Ending a relationship is hard to do. Most of the time, it doesn’t come down to one thing, but a number of small things that drive you crazy about the other person that makes you realise you need to put an end to it. Deciding when to get rid of a tenant is more or less the same.
If a tenant is behind in their rent, has turned the property into a rubbish dump or uses the property as a headquarters for illegal activity, he or she is definitely a candidate for eviction. However, it is rare that things are so black and white. Landlords will more likely deliberate over whether there are sufficient grounds for eviction or whether they are being unfair.
What is crucial when evicting a tenant?
Think about the property. How difficult would it be to get another tenant in? Specifically, consider the type of tenant your property usually attracts. If it is a mansion with a luxury spa and tennis court, the prospective tenants are people you would expect to always have money for the rent. Whereas, if the property is tiny in a dodgy part of town and attracts tenants who barely make rent each week, it may be worth it negotiate with the current tenant on rent payments.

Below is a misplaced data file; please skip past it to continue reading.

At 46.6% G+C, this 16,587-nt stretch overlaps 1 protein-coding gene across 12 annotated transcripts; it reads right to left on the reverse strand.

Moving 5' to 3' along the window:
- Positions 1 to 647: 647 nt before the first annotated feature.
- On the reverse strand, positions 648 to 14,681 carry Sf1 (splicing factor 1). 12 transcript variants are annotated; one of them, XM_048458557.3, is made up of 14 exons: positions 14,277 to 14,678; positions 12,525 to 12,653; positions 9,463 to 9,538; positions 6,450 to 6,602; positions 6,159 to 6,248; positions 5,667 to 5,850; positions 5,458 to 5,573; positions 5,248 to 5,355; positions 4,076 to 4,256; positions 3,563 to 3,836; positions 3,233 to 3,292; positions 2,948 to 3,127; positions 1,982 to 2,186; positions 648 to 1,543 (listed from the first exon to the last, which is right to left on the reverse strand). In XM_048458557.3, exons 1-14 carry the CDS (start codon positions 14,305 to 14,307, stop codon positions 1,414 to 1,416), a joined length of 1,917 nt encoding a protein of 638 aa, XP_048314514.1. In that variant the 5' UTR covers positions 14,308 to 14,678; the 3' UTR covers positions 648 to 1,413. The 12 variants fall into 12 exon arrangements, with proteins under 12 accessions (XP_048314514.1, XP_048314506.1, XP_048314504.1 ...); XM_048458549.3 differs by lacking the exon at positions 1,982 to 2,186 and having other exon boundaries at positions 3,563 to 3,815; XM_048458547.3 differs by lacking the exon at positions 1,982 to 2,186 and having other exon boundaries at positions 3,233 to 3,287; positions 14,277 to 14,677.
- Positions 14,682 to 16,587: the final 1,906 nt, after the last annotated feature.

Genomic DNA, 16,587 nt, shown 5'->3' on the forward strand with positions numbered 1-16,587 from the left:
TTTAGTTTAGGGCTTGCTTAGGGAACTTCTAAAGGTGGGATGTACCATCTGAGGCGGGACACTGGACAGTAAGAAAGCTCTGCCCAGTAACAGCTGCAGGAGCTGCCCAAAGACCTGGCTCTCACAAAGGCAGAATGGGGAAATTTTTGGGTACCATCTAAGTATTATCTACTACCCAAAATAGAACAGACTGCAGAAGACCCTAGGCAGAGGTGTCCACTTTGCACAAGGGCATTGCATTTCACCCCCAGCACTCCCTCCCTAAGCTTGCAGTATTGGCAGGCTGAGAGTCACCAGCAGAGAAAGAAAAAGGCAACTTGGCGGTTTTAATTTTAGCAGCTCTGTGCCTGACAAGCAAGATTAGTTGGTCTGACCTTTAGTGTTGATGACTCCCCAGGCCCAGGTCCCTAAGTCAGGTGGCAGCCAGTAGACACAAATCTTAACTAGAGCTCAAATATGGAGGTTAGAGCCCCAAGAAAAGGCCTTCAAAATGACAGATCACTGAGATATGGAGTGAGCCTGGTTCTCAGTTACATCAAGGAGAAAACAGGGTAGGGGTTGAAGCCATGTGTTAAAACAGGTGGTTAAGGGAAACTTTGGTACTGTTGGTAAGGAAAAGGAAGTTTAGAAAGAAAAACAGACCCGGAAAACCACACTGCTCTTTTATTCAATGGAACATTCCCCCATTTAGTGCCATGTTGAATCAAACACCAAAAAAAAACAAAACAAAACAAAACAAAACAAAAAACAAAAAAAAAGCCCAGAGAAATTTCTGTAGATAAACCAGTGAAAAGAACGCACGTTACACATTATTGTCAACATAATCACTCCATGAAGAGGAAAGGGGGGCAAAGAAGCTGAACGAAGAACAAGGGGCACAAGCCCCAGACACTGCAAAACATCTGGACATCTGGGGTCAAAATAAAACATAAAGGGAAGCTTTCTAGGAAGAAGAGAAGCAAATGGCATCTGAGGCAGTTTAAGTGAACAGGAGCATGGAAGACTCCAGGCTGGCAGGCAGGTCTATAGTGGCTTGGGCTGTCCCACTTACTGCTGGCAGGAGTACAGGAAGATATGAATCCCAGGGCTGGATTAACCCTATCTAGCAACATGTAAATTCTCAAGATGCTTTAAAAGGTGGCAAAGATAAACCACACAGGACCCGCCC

The tenants themselves should be considered. If they have just moved in and are already the subject of numerous complaints, they need to go. However, if they are long-term tenants with a history of being reliable with rent payments and good behaviour, think about arranging a meeting to ask if there is a problem with their situation.
If the property has multiple units, every unit must pay for itself. If you let one tenant slide on the rent, the danger is that other tenants may also start becoming less conscientious about when their rent is due. This is especially so if they find out you have cut one of the other tenants some slack.
No one likes to be the “bad guy”, but no one likes losing money either. Sometimes it simply has to be done.
When was the last time you had to evict a tenant?